Gain a deeper understanding on how, when, and why solitary confinement is used in the United States by taking a deeper look at the research surrounding the practice and its history.
Learn about the devastating impacts of solitary directly from people with lived experience of solitary.
We invite you to read reports from our campaign partners, advocacy organizations, field experts, and medical and academic journals; get up-to-date statistics on the use of solitary in your state;, and download our offered toolkits to help you stay informed and spread the word about our mission.
A good place to start is Solitary Watch’s “FAQ”. Feel free to download it below and use it in your local community meetings and solitary confinement advocacy work.
Solitary confinement generally involves the placement of a person, alone or with a cellmate, in a locked room or cell for as long as 22 hours or more per day without meaningful access to human contact, often for almost any reason, with or without the person’s consent, and can occur in pretrial or post-conviction detention. Access to exercise, programming, and family visitation are either greatly curtailed or completely denied. People often receive food through a slot in the door and have “recreation” alone in an empty cage.
The result of solitary confinement is severe human, social, and sensory deprivation. In turn, solitary confinement inflicts immense suffering and causes people to deteriorate mentally, physically, and socially. It causes psychosis, anxiety, depression, and heart disease, and too often leads to self-mutilation and death by suicide and other causes.
30% of youth held in juvenile facilities report being held in solitary confinement for some period of time. In adult prisons and jails, young people are disproportionately locked in solitary. Because their brains are still developing the psychological effects are great and often irreversible. In addition, youth in solitary are kept from educational opportunities and the ability to develop social skills. According to experts, “young people are psychologically unable to handle solitary confinement…and the traumatic experience has a profound effect on their chance to rehabilitate and grow.”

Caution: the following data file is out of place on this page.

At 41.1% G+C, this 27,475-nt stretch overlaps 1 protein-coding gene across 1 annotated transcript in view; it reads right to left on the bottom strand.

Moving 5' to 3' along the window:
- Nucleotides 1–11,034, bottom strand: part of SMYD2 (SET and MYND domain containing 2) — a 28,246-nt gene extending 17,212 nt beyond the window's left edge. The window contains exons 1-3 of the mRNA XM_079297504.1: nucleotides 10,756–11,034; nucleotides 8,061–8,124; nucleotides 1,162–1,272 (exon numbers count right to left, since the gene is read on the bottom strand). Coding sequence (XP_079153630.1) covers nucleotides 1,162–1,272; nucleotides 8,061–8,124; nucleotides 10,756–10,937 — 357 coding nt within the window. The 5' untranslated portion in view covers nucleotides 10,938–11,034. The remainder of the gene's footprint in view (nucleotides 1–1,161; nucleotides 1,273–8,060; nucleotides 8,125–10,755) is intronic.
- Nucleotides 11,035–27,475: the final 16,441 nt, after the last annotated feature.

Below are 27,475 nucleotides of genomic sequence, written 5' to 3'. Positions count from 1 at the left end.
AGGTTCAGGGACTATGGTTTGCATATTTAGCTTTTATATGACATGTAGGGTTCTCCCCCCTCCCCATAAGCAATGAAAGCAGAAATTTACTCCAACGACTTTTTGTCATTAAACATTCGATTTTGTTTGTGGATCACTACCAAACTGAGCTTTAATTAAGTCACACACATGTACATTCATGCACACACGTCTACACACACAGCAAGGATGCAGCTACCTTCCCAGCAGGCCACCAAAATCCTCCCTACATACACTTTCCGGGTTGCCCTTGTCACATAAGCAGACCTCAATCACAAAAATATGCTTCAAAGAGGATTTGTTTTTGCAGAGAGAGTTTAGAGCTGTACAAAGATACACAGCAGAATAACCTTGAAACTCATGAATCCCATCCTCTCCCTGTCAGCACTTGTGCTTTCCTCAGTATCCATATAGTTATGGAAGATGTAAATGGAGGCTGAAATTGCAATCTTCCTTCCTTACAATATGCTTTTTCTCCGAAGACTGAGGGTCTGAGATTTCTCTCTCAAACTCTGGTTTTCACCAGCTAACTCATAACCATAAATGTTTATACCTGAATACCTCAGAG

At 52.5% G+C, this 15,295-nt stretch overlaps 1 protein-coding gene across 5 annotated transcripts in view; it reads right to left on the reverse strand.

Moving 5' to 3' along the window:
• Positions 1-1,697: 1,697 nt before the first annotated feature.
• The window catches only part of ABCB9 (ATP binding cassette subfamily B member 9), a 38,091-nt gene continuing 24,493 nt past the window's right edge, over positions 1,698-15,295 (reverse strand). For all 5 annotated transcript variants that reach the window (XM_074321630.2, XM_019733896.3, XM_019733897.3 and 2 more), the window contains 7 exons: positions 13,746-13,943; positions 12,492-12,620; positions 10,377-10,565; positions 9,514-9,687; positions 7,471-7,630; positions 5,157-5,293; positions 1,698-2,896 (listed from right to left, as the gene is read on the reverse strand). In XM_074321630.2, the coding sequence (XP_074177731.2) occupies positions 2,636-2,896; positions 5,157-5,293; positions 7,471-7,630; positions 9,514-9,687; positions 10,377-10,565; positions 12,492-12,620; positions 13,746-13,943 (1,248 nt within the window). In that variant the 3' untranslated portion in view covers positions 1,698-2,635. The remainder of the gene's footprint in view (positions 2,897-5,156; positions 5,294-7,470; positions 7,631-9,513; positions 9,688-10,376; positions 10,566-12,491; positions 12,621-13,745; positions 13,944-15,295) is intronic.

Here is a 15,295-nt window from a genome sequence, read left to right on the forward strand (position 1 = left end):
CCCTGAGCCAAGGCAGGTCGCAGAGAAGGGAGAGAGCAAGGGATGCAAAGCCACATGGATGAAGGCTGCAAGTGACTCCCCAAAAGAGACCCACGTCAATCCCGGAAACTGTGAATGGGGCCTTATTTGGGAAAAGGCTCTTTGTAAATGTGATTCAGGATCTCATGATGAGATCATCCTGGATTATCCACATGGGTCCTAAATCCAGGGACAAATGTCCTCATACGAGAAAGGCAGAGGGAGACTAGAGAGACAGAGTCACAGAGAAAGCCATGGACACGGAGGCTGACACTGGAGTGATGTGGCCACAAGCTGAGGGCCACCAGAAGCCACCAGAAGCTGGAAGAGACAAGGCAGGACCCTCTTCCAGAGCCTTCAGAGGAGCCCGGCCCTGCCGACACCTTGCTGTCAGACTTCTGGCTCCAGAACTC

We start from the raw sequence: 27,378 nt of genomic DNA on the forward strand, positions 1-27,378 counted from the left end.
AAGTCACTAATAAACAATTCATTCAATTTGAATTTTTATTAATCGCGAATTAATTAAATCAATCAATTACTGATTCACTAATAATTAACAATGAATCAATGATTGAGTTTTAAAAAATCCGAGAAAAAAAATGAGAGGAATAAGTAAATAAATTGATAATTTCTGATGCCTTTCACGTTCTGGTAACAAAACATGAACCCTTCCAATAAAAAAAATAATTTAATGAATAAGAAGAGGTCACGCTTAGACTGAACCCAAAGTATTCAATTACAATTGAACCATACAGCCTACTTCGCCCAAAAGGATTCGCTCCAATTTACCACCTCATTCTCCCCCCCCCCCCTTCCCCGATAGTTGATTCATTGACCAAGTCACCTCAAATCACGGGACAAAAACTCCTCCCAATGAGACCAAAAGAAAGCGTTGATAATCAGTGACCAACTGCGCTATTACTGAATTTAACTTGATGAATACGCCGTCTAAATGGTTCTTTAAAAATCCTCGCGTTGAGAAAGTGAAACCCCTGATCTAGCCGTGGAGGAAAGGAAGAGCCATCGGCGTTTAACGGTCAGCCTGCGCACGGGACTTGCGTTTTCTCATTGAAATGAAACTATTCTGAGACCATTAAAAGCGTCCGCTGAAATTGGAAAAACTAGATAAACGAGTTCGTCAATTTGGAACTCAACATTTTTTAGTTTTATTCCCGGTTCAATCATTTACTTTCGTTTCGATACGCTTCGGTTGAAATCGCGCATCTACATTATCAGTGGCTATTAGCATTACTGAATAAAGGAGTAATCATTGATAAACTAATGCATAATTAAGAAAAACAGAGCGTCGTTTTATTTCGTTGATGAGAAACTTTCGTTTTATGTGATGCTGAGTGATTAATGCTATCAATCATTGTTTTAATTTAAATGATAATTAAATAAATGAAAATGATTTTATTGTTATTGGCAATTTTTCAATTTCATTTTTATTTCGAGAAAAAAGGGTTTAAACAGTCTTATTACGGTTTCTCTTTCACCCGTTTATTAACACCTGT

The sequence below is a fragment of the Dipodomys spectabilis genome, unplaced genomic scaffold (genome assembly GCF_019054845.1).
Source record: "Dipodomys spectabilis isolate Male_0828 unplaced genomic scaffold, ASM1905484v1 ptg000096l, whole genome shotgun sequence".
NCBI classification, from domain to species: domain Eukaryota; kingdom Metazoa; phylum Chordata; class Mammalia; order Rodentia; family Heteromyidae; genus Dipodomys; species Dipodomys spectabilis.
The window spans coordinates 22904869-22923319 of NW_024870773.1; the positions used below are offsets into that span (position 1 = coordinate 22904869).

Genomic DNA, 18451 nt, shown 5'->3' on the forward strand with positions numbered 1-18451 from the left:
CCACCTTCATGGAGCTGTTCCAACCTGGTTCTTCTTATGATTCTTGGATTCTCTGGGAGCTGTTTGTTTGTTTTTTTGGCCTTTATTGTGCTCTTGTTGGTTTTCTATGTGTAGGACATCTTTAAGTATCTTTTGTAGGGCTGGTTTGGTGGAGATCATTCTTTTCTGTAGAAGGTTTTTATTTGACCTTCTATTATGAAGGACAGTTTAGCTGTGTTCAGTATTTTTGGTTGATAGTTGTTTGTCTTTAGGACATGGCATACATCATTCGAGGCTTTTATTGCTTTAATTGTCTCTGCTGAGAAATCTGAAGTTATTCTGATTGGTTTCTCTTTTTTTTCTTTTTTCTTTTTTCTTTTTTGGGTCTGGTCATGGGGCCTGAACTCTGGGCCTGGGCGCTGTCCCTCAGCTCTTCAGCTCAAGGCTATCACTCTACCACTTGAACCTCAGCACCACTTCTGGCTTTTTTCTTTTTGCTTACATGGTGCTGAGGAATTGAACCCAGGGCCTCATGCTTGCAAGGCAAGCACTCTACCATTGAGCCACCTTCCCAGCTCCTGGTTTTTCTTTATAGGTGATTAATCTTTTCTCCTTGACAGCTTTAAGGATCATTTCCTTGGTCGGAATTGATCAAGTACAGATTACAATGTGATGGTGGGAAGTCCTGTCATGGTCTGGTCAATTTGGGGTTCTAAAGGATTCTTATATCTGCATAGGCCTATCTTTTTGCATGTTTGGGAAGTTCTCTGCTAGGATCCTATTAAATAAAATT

The eighth amendment to the United States Constitution states that “cruel and unusual punishment” can not be administered to people in correctional facilities. According to international law, solitary confinement is torture and a violation of human rights.
International experts have called for the abolishment of solitary confinement because of its harmful effects on mental and physical health of people who are incarcerated. Yet, the practice remains widespread in the US. 
Like mass incarceration itself, research shows that solitary confinement is disproportionately inflicted on Black people, Latinx people, Native people, and other people of color. People of color are far more likely to be isolated than their white counterparts. In one California study, 86% of people in isolation were Latinx and in New York State 82% of people in solitary are Black or Latinx. 
“It is safe to say that the United States uses solitary confinement more extensively than any other country, for longer periods, and with fewer guarantees.”
-Juan Mendez, United Nations
How does the United States compare to other countries it’s use of solitary confinement? Not so good.
Compared to the founding NATO countries, we not only incarcerate far more people, but our use of solitary confinement is far more widespread. Gain a deeper understanding on how, when, and why solitary confinement is used in the United States by taking a deeper look at the research surrounding the practice and its history.
Watch Frontline’s video for a brief history on what changed in the 1970s and how that led the United States to become one of the world’s worst perpetrators of this state-inflicted torture.
UNLOCK THE BOX
Below are the research sources we’ve used to inform our campaign and website. It’s not just a bunch of citations; it’s a great reading list and place to get started in learning about solitary confinement. Feel free to click on the links to individual sources, download as a reading list, or download a .zip file with all of the reports and articles we are legally able to share.
Read and review the research compiled on the effects of solitary confinement. Feel free to download these reports and studies to use as references in your own research; always make sure to properly credit the author(s) and publisher.
Check out these videos to learn more about the ins and outs of solitary confinement
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